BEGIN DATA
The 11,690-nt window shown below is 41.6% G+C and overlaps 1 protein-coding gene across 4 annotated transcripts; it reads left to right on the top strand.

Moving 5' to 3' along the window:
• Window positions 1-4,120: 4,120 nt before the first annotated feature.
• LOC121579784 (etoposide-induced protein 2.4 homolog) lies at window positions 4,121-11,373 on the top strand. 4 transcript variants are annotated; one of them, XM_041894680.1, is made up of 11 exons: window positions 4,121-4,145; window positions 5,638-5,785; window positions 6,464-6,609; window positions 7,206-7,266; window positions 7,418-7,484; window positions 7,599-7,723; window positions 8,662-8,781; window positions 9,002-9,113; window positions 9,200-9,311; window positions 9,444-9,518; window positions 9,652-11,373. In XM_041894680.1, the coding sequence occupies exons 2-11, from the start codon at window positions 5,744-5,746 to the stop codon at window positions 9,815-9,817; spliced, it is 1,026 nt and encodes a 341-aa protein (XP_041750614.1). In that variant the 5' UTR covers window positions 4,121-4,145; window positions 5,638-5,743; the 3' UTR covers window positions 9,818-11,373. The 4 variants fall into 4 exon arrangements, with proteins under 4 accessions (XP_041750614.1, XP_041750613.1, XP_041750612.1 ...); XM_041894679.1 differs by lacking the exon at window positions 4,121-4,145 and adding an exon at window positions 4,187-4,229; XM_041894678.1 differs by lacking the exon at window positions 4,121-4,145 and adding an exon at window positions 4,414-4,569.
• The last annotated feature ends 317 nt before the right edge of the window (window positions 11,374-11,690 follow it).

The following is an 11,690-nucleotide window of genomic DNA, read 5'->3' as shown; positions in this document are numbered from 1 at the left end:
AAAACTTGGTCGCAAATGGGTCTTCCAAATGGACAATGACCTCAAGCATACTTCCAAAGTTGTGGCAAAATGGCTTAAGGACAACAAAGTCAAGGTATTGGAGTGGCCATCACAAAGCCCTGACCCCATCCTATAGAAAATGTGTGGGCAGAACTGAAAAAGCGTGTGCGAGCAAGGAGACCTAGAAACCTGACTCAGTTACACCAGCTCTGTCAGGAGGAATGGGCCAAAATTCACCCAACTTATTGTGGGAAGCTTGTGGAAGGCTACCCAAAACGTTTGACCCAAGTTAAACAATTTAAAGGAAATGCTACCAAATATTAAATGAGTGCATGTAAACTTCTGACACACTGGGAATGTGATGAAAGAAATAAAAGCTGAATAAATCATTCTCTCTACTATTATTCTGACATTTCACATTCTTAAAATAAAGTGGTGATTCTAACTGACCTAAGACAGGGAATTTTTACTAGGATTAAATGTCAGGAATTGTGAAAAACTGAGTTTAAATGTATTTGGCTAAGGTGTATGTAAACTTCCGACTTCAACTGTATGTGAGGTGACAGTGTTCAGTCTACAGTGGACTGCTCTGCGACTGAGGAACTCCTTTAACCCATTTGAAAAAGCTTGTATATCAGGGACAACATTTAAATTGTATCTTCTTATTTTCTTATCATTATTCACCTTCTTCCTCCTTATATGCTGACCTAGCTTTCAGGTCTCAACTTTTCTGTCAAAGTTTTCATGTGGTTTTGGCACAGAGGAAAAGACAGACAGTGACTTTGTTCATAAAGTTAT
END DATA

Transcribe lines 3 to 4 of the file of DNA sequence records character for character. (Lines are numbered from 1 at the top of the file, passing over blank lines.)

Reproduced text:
• Window positions 1-4,120: 4,120 nt before the first annotated feature.
• LOC121579784 (etoposide-induced protein 2.4 homolog) lies at window positions 4,121-11,373 on the top strand. 4 transcript variants are annotated; one of them, XM_041894680.1, is made up of 11 exons: window positions 4,121-4,145; window positions 5,638-5,785; window positions 6,464-6,609; window positions 7,206-7,266; window positions 7,418-7,484; window positions 7,599-7,723; window positions 8,662-8,781; window positions 9,002-9,113; window positions 9,200-9,311; window positions 9,444-9,518; window positions 9,652-11,373. In XM_041894680.1, the coding sequence occupies exons 2-11, from the start codon at window positions 5,744-5,746 to the stop codon at window positions 9,815-9,817; spliced, it is 1,026 nt and encodes a 341-aa protein (XP_041750614.1). In that variant the 5' UTR covers window positions 4,121-4,145; window positions 5,638-5,743; the 3' UTR covers window positions 9,818-11,373. The 4 variants fall into 4 exon arrangements, with proteins under 4 accessions (XP_041750614.1, XP_041750613.1, XP_041750612.1 ...); XM_041894679.1 differs by lacking the exon at window positions 4,121-4,145 and adding an exon at window positions 4,187-4,229; XM_041894678.1 differs by lacking the exon at window positions 4,121-4,145 and adding an exon at window positions 4,414-4,569.